We used existing academic indicators to create a regression model that has the ability to predict a student’s Step 2 CK score given a mean preclinical course exam score, USMLE Step 1 score, and NBME subject examinations on three of the six clerkship rotations. When building models, we wanted to take into account the correlation strength between the predictor and Step 2 CK score, but also when the data would become available in the medical student’s academic career. Students accumulate additional subject examinations scores as they continue progressing through the clerkships, which have been shown to individually correlate with Step 2 CK score (Table 2). Thus, we considered the amount of variance accounted for after completion of three of the six clerkships to be sufficient in screening our students.
Early identification would allow ample time for students to receive support services before taking the Step 2 CK exam and may allow unimpeded progress in medical school. This model can be used to identify students in need of support services before finishing third year, with sufficient time to complete extra tutoring and practice. Models that require academic indicators acquired beyond three clerkships increase the accuracy of predicting Step 2 CK score by accounting for additional variance, but become available too late during the academic career to take full advantage of support services. We also provide an additional regression model that can, to a lesser extent, predict a student’s Step 2 CK score given mean preclinical course exam score and USMLE Step 1 score.
Internal evaluations indicate that student performance on integrated preclinical examinations in the years 1 and 2 is highly predictive of student performance on Step 1 of the USMLE. This is confirmed by research that demonstrates that basic science exam performance in undergraduate medical education (UME) has the ability to predict scores on USMLE Steps 1 and 2.9,10 Evidence also indicates that scores on the Medical College Admission Test (MCAT) account for a significant amount of variance in USLME Steps 1, 2, and 3 scores.11 Other preadmission factors that predict Step 1 score include undergraduate grade point average (GPA), though the MCAT has been shown to have greater predictive power on Step 1 score than GPA.12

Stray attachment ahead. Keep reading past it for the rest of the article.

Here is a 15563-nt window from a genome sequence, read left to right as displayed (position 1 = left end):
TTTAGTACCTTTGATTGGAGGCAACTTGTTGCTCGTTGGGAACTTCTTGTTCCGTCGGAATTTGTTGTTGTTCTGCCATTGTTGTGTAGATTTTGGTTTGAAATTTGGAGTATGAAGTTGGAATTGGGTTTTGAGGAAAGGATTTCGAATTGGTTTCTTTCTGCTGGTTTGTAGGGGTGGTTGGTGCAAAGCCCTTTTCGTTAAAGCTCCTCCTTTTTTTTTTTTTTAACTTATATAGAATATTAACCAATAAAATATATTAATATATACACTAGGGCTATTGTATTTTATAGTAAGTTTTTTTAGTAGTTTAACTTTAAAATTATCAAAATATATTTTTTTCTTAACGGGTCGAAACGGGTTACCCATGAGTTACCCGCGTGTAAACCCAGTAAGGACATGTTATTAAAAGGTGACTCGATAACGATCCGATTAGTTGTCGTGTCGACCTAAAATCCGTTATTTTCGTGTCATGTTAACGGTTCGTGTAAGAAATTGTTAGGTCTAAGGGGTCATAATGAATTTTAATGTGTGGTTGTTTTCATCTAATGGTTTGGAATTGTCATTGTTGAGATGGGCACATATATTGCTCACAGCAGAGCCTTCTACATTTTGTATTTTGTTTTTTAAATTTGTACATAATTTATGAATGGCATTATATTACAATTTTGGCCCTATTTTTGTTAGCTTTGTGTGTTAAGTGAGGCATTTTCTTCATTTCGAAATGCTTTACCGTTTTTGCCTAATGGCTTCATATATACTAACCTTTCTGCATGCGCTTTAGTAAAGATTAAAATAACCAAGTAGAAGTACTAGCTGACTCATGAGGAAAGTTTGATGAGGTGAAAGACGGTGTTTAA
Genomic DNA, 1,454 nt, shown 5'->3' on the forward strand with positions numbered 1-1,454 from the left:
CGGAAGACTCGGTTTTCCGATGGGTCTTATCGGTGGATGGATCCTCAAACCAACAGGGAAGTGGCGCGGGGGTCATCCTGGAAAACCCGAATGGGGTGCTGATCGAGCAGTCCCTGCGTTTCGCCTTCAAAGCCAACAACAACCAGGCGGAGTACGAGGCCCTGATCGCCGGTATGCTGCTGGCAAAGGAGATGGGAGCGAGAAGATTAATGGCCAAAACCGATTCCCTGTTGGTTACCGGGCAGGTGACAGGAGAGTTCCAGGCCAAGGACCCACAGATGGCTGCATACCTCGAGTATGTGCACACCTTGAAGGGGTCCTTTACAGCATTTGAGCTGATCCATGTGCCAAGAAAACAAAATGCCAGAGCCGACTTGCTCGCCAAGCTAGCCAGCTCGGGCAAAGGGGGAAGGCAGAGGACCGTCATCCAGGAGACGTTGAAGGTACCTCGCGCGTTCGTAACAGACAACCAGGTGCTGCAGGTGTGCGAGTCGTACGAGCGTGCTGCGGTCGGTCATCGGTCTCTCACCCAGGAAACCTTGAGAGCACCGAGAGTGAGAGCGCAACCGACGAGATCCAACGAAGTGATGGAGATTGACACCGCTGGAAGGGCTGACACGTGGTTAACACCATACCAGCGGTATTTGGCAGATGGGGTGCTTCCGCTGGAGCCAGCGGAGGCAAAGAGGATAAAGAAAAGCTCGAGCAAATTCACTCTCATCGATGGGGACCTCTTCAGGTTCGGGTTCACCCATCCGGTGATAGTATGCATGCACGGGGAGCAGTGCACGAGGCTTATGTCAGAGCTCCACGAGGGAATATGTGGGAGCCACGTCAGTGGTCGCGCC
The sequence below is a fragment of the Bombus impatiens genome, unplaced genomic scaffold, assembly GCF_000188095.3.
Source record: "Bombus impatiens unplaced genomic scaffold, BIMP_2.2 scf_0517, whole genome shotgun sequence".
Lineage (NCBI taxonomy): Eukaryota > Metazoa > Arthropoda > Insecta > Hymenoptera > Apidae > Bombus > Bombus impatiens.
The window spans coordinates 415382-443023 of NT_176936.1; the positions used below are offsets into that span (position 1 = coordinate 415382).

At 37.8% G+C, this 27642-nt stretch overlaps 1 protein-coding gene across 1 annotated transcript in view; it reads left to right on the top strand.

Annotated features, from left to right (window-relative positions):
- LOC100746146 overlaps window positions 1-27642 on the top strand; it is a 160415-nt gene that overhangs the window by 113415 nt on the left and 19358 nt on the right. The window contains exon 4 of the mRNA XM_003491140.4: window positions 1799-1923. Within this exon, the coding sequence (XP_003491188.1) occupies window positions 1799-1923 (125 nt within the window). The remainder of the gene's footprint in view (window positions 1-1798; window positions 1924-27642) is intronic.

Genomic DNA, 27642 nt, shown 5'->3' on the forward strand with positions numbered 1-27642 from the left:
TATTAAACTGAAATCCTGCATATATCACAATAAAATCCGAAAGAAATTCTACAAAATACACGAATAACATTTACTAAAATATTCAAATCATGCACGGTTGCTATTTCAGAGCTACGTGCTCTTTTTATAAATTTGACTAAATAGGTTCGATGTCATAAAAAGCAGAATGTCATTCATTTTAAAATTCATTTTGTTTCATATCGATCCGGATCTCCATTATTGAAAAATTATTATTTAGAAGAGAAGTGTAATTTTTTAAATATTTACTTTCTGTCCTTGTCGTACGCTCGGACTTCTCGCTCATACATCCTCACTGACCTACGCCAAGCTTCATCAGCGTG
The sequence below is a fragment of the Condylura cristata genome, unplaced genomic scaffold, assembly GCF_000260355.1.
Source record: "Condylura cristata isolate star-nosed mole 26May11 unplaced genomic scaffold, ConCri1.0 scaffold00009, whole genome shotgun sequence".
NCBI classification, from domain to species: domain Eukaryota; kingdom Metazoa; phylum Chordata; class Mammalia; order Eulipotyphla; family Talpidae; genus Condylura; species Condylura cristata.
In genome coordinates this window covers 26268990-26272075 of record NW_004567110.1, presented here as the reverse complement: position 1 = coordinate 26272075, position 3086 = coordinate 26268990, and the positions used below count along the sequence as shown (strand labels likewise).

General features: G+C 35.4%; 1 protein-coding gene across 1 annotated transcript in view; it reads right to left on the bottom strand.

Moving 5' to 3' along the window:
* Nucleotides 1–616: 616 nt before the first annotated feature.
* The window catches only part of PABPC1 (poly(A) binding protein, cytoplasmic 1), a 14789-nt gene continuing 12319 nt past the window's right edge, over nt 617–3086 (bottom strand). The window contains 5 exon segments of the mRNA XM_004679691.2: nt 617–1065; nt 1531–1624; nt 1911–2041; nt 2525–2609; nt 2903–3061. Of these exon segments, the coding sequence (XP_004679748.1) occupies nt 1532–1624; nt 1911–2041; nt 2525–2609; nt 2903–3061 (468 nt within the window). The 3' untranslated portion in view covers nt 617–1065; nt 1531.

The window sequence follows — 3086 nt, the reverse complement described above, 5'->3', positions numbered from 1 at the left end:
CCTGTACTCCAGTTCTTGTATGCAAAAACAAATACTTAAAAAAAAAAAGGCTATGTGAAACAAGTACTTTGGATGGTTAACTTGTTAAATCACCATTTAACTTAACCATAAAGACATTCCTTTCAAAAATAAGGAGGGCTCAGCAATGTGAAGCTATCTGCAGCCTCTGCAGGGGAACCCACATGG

The combination of variables that we selected are particularly important for our student population, as many of our students enter AMS through the Program in Liberal Medical Education (PLME) admission route and do not report undergraduate GPA or complete the MCAT, limiting the preadmission variables we are able to use for prediction.13 While preadmission variables such as these have the ability to predict Step 2 CK score, many of our students have incomplete data in these areas, opening up opportunities to investigate relationships among variables that are obtained throughout the student’s preclinical medical education career. The Pearson correlation coefficient between portions of the MCAT, a preadmission variable, and Step 2 scores reported by a previous study ranged from 0.24 to 0.33, yielding small to medium levels of association.14,15 Our equation using multiple academic indicators explains a higher percentage of variance and demonstrates larger effect sizes, supporting the use of multiple academic indicators as valuable in ensuring precision and accuracy. Moreover, the model that includes Step 1 and preclinical exam score accounts for ~58% of Step 2 CK score, given a normal distribution, while including the shelf exam scores increases the variance accounted for to 68%.